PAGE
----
Another major prospect is in the technology space and so we’re continuing to invest in research and innovation. Batteries and storage are a huge opportunity for us – both in how they could benefit our retail customers, and how they could provide solutions for large-scale centralised energy systems. In short, it’s an area with huge potential. We welcome the government’s recent initiatives designed to stimulate the development of battery technology, as well as encourage the use of electric vehicles.

Drax has gone through a period of considerable change and that will continue as we meet the UK’s low-carbon energy demands. We are improving the quality of our earnings, reducing our exposure to commodities, and positioning to take advantage of future opportunities. As we told investors in June, if we deliver on these plans, we can expect >£425 million of EBITDA in 2025.

Forbes: Drax joint-second most trustworthy company in Europe

I’m delighted that Drax Group plc has been named by Forbes magazine and MSCI ESG Research as one of the 50 most trustworthy companies in Europe.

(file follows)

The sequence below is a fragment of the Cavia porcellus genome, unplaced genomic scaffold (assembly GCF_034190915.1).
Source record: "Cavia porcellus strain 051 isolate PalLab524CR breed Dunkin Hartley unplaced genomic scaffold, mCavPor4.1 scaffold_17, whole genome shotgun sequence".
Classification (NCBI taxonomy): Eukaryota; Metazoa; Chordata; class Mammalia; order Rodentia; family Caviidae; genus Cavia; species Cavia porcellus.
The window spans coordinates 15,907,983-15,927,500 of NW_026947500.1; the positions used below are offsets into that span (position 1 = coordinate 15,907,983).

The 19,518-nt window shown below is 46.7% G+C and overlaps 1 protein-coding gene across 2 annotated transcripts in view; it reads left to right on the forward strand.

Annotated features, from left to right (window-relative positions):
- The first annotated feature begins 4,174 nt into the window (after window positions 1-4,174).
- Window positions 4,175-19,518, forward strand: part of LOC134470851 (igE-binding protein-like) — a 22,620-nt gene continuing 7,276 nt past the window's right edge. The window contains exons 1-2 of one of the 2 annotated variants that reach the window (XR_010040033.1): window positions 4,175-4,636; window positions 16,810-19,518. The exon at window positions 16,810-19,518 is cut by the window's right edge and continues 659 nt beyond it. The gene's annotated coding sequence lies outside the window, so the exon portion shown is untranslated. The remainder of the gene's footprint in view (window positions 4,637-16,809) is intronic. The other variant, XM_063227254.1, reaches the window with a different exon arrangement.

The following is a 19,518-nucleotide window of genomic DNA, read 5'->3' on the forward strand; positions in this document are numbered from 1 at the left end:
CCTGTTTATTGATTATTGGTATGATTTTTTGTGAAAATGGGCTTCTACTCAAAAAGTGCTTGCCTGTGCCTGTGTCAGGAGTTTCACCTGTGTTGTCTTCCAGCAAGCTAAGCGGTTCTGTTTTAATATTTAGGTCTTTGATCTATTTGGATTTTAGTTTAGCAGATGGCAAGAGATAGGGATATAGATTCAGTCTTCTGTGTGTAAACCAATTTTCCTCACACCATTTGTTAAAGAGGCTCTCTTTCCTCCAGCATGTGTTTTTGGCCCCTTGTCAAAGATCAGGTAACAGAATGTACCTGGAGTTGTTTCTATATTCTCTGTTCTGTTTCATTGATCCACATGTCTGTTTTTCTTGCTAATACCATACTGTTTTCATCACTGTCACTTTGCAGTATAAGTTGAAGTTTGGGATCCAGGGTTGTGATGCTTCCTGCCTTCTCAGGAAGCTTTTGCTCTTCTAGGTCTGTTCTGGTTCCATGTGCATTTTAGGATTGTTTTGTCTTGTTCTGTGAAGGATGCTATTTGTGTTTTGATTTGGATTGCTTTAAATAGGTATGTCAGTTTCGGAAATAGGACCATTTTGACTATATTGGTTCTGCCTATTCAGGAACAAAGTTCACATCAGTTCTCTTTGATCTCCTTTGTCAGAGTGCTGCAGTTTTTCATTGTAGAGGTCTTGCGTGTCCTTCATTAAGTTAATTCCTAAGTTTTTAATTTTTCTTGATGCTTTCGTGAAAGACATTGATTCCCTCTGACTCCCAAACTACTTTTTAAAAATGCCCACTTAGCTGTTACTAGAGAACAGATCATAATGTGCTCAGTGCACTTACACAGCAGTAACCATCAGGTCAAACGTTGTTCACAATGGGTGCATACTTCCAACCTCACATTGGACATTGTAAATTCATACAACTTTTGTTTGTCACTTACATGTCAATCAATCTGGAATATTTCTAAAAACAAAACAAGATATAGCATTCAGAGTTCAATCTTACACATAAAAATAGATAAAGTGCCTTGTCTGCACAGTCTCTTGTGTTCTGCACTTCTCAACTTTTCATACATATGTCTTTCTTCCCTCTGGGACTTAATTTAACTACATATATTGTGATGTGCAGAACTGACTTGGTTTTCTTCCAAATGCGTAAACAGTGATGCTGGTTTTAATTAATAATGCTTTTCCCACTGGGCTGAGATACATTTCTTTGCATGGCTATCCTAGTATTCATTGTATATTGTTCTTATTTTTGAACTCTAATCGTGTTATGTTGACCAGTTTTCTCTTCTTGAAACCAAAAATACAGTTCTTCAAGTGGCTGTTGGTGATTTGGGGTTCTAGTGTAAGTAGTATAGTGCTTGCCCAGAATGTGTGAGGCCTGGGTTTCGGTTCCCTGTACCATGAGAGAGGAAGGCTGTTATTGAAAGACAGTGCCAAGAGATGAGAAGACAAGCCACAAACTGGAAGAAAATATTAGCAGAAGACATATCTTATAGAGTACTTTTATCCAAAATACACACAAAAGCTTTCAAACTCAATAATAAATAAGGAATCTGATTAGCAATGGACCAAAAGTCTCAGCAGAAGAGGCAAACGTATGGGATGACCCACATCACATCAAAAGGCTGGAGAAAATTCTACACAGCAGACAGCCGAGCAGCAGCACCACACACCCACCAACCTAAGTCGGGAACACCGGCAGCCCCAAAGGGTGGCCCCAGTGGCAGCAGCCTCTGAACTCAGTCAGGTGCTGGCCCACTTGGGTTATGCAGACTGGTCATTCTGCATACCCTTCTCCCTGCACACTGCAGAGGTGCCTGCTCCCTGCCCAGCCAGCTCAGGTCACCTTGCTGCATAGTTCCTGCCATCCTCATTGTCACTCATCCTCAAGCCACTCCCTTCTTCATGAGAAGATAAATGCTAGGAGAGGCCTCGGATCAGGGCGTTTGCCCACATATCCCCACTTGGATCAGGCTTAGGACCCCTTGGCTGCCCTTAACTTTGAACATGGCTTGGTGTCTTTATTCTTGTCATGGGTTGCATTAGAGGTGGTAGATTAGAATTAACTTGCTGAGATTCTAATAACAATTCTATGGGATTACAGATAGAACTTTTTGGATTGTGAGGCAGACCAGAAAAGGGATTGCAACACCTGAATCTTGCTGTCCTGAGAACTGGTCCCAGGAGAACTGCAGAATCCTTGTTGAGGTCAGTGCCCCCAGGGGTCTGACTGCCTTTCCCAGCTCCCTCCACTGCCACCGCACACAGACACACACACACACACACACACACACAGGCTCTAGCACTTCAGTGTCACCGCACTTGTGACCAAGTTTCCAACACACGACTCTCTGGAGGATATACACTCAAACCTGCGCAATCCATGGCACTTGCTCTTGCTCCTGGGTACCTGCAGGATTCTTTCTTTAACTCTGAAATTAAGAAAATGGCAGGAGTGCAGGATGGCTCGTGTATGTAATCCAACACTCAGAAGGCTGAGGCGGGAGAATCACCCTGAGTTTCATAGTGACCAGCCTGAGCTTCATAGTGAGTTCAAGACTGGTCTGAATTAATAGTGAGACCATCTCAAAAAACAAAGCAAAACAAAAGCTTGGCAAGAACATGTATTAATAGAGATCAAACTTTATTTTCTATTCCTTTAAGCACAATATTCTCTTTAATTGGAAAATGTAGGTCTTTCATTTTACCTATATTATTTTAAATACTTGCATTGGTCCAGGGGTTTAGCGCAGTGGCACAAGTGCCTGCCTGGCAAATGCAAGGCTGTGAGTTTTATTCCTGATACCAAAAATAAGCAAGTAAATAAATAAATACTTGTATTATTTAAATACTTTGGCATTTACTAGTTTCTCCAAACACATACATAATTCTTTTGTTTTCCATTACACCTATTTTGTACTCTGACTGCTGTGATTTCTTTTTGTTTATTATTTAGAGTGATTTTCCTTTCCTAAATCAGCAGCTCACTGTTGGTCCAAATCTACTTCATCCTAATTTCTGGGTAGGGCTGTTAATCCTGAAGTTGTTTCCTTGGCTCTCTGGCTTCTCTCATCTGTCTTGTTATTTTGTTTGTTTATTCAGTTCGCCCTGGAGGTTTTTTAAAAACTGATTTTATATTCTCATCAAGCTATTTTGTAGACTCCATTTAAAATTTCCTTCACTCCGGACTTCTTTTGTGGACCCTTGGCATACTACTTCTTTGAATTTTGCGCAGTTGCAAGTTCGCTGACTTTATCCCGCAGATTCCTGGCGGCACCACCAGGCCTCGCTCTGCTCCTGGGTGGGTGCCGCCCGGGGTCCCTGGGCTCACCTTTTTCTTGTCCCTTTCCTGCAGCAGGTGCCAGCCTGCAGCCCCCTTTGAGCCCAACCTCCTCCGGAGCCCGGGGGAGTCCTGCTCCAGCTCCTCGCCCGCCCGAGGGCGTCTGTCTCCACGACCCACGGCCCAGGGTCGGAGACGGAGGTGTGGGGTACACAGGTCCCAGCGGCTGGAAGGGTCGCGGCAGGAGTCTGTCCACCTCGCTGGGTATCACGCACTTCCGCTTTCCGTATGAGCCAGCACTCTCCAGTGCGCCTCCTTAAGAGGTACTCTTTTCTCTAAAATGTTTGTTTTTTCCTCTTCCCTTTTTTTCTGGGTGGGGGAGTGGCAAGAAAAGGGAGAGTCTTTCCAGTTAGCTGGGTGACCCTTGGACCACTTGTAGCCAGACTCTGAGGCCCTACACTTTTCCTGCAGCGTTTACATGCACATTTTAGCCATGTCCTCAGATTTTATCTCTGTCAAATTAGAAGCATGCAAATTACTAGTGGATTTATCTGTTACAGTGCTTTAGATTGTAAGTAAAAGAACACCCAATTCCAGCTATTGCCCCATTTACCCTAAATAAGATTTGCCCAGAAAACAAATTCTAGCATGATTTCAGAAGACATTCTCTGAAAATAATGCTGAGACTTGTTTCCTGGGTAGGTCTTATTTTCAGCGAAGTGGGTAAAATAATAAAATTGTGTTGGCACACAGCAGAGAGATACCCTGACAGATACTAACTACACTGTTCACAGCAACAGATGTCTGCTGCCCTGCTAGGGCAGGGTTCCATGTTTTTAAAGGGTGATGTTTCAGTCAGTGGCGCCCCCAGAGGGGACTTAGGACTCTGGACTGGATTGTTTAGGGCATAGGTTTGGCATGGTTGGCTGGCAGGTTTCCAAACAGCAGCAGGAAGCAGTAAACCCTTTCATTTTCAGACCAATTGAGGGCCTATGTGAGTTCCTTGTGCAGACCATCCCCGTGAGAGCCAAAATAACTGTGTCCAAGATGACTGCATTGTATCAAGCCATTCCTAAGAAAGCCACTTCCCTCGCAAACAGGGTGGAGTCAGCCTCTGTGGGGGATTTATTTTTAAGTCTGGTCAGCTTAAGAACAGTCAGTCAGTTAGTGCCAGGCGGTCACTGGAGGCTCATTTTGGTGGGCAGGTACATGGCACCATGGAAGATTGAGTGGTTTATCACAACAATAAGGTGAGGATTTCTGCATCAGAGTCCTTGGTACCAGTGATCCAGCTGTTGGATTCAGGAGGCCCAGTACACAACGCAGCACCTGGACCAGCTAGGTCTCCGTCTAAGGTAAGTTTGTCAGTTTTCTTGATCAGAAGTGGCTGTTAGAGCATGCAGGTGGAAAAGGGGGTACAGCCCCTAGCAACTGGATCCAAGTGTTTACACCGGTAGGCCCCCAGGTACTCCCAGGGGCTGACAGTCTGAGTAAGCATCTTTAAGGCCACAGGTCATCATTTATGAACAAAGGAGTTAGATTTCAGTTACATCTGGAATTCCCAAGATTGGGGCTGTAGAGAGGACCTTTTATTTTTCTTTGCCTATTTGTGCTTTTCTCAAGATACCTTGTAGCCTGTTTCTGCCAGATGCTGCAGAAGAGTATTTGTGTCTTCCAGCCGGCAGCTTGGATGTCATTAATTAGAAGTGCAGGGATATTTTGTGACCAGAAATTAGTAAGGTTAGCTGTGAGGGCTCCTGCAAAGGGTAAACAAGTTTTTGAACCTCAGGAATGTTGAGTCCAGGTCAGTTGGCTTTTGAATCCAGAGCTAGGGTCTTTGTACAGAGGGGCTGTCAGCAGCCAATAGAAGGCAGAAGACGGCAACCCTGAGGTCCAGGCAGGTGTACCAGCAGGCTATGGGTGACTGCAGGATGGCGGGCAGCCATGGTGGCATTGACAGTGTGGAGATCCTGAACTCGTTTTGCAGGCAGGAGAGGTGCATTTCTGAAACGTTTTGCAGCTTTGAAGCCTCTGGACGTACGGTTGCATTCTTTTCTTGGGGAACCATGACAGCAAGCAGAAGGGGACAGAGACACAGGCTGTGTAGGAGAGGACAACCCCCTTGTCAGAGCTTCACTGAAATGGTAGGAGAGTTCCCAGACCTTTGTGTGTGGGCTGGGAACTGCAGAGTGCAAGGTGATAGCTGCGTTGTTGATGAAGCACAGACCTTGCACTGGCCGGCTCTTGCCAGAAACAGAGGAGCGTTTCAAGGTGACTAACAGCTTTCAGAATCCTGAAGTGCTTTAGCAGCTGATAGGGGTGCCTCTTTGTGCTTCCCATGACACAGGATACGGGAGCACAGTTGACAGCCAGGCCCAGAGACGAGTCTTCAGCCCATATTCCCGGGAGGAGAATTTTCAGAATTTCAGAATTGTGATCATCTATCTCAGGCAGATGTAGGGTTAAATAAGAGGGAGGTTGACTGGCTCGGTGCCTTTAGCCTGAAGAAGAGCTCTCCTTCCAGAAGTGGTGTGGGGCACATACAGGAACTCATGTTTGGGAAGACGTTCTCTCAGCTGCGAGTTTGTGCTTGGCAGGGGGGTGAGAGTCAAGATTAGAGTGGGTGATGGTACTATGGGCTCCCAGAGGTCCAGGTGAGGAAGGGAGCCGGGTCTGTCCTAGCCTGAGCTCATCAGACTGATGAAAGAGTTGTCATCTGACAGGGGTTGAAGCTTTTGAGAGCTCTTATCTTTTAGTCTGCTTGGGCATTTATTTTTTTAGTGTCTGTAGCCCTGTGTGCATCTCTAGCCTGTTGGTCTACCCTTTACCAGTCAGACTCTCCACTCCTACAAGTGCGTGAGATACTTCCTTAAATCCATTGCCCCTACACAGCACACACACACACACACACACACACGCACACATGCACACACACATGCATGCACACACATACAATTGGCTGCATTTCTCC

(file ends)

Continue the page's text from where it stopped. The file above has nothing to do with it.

In fact, Drax came joint second across the whole continent among companies judged who ‘consistently demonstrated transparent accounting practices and solid corporate governance’.

It’s a massive tribute to everyone involved with Drax that world-leading business experts have recognised our commitment to trust and integrity in this way.

Of course, that commitment goes much further than our accounting practices alone. (I believe my British colleagues would say that it runs right through Drax like the writing in a stick of rock.)

Indeed, it was one of the reasons I was so honoured to be asked to join Drax as CFO. From my very first meeting with CEO Dorothy Thompson, I could see that Drax would always strive do the right thing, in the right way.